An integrative review of complementary and alternative medicine use for back pain: A focus on prevalence, reasons for use, influential factors, self-perceived effectiveness, and communication

Publication Type:
Journal Article
Citation:
Spine Journal, 2015, 15 (8), pp. 1870 - 1883
Issue Date:
2015-08-01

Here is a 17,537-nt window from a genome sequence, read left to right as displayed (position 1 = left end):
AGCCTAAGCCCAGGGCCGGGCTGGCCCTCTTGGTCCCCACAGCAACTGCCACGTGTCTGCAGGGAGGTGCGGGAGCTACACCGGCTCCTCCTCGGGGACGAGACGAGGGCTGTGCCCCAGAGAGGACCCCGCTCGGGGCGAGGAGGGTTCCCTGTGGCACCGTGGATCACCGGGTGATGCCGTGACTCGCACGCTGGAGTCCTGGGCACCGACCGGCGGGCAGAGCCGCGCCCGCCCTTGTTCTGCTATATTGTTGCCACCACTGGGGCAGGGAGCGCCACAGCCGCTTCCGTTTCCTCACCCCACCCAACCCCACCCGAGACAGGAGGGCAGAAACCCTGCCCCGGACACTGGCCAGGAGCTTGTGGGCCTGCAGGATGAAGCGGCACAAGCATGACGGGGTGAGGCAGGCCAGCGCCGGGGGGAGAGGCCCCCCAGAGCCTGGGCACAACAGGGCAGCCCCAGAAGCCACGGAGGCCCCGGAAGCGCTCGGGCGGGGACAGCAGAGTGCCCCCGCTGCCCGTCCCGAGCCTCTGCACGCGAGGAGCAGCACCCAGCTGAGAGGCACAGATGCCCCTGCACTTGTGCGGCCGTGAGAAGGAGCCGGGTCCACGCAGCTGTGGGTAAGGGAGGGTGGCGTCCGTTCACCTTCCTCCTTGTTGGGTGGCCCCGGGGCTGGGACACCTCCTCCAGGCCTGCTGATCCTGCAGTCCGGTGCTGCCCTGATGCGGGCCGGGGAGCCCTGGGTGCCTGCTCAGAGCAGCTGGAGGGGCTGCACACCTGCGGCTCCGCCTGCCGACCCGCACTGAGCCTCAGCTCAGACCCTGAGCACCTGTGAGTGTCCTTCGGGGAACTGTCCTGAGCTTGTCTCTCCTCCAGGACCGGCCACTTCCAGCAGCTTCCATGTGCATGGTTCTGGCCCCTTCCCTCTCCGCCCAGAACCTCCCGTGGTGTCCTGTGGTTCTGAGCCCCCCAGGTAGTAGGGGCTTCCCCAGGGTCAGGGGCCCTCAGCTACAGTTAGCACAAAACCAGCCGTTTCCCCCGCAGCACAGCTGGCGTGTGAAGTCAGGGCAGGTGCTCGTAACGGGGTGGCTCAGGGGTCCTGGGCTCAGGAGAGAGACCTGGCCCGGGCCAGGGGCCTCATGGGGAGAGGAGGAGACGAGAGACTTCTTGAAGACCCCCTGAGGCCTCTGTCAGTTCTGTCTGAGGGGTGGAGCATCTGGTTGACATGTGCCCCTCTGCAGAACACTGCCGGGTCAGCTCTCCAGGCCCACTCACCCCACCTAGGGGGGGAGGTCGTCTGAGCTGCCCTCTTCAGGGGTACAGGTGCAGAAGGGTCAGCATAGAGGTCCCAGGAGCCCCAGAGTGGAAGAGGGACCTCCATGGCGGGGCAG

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© 2015 Elsevier Inc. All rights reserved. Background context Back pain is the most prevalent of musculoskeletal conditions, and back pain sufferers have been identified as high users of complementary and alternative medicine (CAM). Despite lacking evidence, CAM treatments (eg, acupuncture, chiropractic, and massage) and CAM products (eg, vitamins, supplements, and aromatherapy oils) for back pain care have become widely available internationally, and CAM use by back pain sufferers has become a significant health service issue. However, to date, there has been no integrative review on CAM use for back pain. Purpose This study aims to conduct an integrative review on CAM use for back pain focusing on prevalence of use, commonly used CAM, characteristics of users, factors influencing decision making, self-perceived effectiveness, and communication with health-care providers. Study design/setting The study is based on an integrative literature review. Methods A comprehensive search of international literature from 2000 to 2014 in MEDLINE, CINHAL, AMED, DARE, EMBASE, ExceptaMedica, psycINFO, and SCOPUS databases was conducted. The search was limited to peer-reviewed articles published in English language and reporting empirical research findings on CAM use for back pain. Results The review reveals a considerable variation in prevalences of CAM use for back pain internationally. Acupuncture, chiropractic, osteopathy, and massage therapy are the commonly used CAM treatments besides a range of self-prescribed CAM, and back pain sufferers use CAM alongside conventional medical treatments. Female gender, chronicity of back pain, and previous exposure to CAM are key predictors of CAM use for back pain as highlighted from the reviewed literature. Family, friends, and recommendation by doctors appear to influence decision making on CAM use for back pain. The review reveals that users of CAM for back pain tend to report CAM as beneficial, but there is little knowledge on communication between CAM users with back pain and health-care providers about such use. Existing literature is largely based on the research investigating CAM use for back pain among a range of other health conditions. Further rigorous research is needed to investigate the use of a wider range of CAM treatments, particularly self-prescribed CAM for back pain. Conclusions The review findings provide insights for health-care providers and policy makers on the range of CAM treatments used by back pain sufferers. Conventional medical and CAM practitioners should be aware of back pain sufferers' decision making regarding a range of CAM treatments and be prepared to communicate with patients on safe and effective CAM treatments for back pain.
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